Yet herein lies the flaw: although individual choices characterize personality, these arbitrary decisions do not ultimately draw our attention to what truly matters. Taste and truth are not synonyms. Although body image does depend on unique standards, emotions, and experiences, each personal opinion contributes to the collective psyche, fueling further development of popular culture. A thirty-second viral video of a puppy on a treadmill with over five million views receives widespread (however transient) recognition more so than a well-crafted, yet lengthier, online documentary on such serious societal issues as human trafficking or domestic abuse.
Shane Dawson, one of the most successful vloggers on YouTube, comments on the importance of a clip’s length for its viral success, regardless of its content. Rolling his eyes, Dawson muses,
“People have no attention span. So they see a video, and the time is, like, two seconds, and they’re like, ‘Oh, I can work that in.’ If they see a video that’s, like, two minutes, they’re like, ‘Ugh, that’s too much work!'”
The relationship between video’s length and popularity, while certainly subjective, nevertheless points to a larger implication. No matter the individual opinion, the view count—the act of watching itself—carves the path for upcoming trends and further development of popular culture. For if one short clip has gone viral, others will try their best to imitate it, regardless of the original content, in order to boost the view count.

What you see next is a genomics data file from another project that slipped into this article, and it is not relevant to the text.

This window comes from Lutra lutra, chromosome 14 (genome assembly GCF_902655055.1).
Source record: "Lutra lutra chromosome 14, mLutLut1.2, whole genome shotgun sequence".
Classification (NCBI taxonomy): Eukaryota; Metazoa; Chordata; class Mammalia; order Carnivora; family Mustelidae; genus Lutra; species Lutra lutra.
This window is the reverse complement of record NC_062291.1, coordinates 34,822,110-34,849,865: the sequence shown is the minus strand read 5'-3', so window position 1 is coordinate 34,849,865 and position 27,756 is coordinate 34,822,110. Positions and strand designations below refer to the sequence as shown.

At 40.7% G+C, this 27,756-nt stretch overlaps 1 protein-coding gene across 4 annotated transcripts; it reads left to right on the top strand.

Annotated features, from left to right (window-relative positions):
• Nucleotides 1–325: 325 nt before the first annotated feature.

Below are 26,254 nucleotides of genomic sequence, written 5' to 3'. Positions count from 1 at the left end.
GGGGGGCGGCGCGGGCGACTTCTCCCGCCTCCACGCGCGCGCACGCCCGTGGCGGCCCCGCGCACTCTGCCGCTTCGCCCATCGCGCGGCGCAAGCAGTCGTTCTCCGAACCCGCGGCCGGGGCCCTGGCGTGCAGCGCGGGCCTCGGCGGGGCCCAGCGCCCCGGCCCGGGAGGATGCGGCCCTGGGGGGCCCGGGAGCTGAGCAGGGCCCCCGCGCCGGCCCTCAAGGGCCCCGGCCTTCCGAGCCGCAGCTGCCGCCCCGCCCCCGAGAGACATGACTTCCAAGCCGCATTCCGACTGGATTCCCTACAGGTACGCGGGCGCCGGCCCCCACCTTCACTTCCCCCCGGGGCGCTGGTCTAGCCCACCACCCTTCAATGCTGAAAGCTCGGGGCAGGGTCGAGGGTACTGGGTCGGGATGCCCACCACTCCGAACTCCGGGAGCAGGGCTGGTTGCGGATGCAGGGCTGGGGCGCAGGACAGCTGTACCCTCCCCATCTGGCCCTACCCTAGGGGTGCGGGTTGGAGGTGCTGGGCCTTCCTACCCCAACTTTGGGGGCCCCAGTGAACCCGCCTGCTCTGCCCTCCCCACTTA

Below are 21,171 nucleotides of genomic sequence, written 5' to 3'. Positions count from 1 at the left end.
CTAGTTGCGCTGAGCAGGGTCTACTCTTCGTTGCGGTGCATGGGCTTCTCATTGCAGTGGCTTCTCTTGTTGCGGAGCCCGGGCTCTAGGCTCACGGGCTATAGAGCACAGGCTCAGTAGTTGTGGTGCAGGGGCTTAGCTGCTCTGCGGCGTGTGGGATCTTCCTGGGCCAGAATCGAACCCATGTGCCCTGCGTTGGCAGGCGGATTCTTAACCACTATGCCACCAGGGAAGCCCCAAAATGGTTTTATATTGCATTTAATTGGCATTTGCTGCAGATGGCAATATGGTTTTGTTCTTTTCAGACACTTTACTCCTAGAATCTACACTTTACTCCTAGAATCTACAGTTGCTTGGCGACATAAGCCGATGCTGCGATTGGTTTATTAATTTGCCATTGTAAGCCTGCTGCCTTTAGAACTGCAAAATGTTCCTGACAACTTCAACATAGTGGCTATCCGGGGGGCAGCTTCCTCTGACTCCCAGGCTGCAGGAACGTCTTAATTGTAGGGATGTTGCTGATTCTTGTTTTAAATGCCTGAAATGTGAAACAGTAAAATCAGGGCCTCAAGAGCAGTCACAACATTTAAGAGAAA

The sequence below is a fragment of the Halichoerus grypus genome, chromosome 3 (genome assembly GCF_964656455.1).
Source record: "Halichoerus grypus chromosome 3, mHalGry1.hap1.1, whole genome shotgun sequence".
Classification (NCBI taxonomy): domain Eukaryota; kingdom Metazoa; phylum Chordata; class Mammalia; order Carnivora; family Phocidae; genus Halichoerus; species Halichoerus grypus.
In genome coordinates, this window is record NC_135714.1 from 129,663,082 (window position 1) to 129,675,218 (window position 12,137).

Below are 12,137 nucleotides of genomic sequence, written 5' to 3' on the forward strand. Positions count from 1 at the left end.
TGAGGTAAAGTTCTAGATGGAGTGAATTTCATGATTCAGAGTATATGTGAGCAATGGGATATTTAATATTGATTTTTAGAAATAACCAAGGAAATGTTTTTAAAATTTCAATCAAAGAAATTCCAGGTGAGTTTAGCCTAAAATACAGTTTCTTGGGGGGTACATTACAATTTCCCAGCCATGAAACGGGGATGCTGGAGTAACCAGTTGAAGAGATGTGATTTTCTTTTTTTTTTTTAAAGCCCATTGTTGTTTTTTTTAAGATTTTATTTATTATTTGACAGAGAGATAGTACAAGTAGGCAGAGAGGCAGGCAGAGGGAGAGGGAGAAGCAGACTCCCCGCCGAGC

If these ten or twenty-second videos on the “Popular Right Now” list consistently capture and hold our attention, how does it affect our ability to recognize what truly matters? If I watch a whole litany of snippet videos with unconnected messages, once I leave the online threshing floor, I cannot help but realize how this cacophony has contributed nothing, neither to me nor to the larger circle of net-denizens. I have done nothing but consume a cacophony.
If collective action helps define our culture, then an individual act of viewing means something, however small. So, before I click on a video’s thumbnail to “see more,” I as a net-denizen need to ask myself two questions. First, does this define who I am or aspire to be? Or, phrased differently, am I going to erase this from my watch history right afterwards? And second, do I realize that, despite no personal contribution, pointing my eyeballs towards this screen actively supports certain entities within our popular culture?
So the next time I look at a screen for whatever reason, I need to remember that the simple act of observing is no longer a passive act. I love YouTube, but I have to keep in mind how, on the Internet, you are what you watch. In the end, viewer discretion is highly advised.